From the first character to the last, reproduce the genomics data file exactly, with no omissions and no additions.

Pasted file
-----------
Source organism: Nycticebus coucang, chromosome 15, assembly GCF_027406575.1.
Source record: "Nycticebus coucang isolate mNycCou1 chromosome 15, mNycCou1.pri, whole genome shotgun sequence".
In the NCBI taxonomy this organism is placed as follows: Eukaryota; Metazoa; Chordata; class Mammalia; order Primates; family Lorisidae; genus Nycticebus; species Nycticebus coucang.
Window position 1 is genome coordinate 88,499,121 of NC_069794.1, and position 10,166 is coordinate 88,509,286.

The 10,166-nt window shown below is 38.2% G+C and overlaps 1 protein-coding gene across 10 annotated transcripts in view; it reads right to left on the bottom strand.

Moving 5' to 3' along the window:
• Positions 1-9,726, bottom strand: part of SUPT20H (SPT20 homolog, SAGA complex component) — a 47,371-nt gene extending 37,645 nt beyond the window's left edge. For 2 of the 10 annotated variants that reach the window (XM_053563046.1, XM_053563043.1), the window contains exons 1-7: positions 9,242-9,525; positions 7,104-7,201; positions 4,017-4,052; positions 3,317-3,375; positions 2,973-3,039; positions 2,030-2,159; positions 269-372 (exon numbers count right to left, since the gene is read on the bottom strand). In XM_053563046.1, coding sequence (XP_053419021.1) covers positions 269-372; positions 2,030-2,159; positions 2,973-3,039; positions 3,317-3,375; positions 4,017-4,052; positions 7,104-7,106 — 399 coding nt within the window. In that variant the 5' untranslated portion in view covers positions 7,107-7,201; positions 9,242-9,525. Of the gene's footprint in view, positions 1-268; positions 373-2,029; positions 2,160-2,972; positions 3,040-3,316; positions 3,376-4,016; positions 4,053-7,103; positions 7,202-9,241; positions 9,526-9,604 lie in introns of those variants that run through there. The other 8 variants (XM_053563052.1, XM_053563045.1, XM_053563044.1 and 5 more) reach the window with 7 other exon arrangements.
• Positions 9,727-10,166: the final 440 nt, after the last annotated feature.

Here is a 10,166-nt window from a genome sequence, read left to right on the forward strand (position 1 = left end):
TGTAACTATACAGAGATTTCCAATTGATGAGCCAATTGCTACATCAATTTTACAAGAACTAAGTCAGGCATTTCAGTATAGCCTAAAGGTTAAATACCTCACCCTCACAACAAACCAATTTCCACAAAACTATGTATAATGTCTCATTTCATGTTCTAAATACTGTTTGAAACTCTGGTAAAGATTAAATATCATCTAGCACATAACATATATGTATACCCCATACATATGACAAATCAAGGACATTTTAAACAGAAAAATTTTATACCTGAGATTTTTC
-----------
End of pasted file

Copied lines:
Source organism: Nycticebus coucang, chromosome 15, assembly GCF_027406575.1.
Source record: "Nycticebus coucang isolate mNycCou1 chromosome 15, mNycCou1.pri, whole genome shotgun sequence".
In the NCBI taxonomy this organism is placed as follows: Eukaryota; Metazoa; Chordata; class Mammalia; order Primates; family Lorisidae; genus Nycticebus; species Nycticebus coucang.
Window position 1 is genome coordinate 88,499,121 of NC_069794.1, and position 10,166 is coordinate 88,509,286.

The 10,166-nt window shown below is 38.2% G+C and overlaps 1 protein-coding gene across 10 annotated transcripts in view; it reads right to left on the bottom strand.

Moving 5' to 3' along the window:
• Positions 1-9,726, bottom strand: part of SUPT20H (SPT20 homolog, SAGA complex component) — a 47,371-nt gene extending 37,645 nt beyond the window's left edge. For 2 of the 10 annotated variants that reach the window (XM_053563046.1, XM_053563043.1), the window contains exons 1-7: positions 9,242-9,525; positions 7,104-7,201; positions 4,017-4,052; positions 3,317-3,375; positions 2,973-3,039; positions 2,030-2,159; positions 269-372 (exon numbers count right to left, since the gene is read on the bottom strand). In XM_053563046.1, coding sequence (XP_053419021.1) covers positions 269-372; positions 2,030-2,159; positions 2,973-3,039; positions 3,317-3,375; positions 4,017-4,052; positions 7,104-7,106 — 399 coding nt within the window. In that variant the 5' untranslated portion in view covers positions 7,107-7,201; positions 9,242-9,525. Of the gene's footprint in view, positions 1-268; positions 373-2,029; positions 2,160-2,972; positions 3,040-3,316; positions 3,376-4,016; positions 4,053-7,103; positions 7,202-9,241; positions 9,526-9,604 lie in introns of those variants that run through there. The other 8 variants (XM_053563052.1, XM_053563045.1, XM_053563044.1 and 5 more) reach the window with 7 other exon arrangements.
• Positions 9,727-10,166: the final 440 nt, after the last annotated feature.

Here is a 10,166-nt window from a genome sequence, read left to right on the forward strand (position 1 = left end):
TGTAACTATACAGAGATTTCCAATTGATGAGCCAATTGCTACATCAATTTTACAAGAACTAAGTCAGGCATTTCAGTATAGCCTAAAGGTTAAATACCTCACCCTCACAACAAACCAATTTCCACAAAACTATGTATAATGTCTCATTTCATGTTCTAAATACTGTTTGAAACTCTGGTAAAGATTAAATATCATCTAGCACATAACATATATGTATACCCCATACATATGACAAATCAAGGACATTTTAAACAGAAAAATTTTATACCTGAGATTTTTC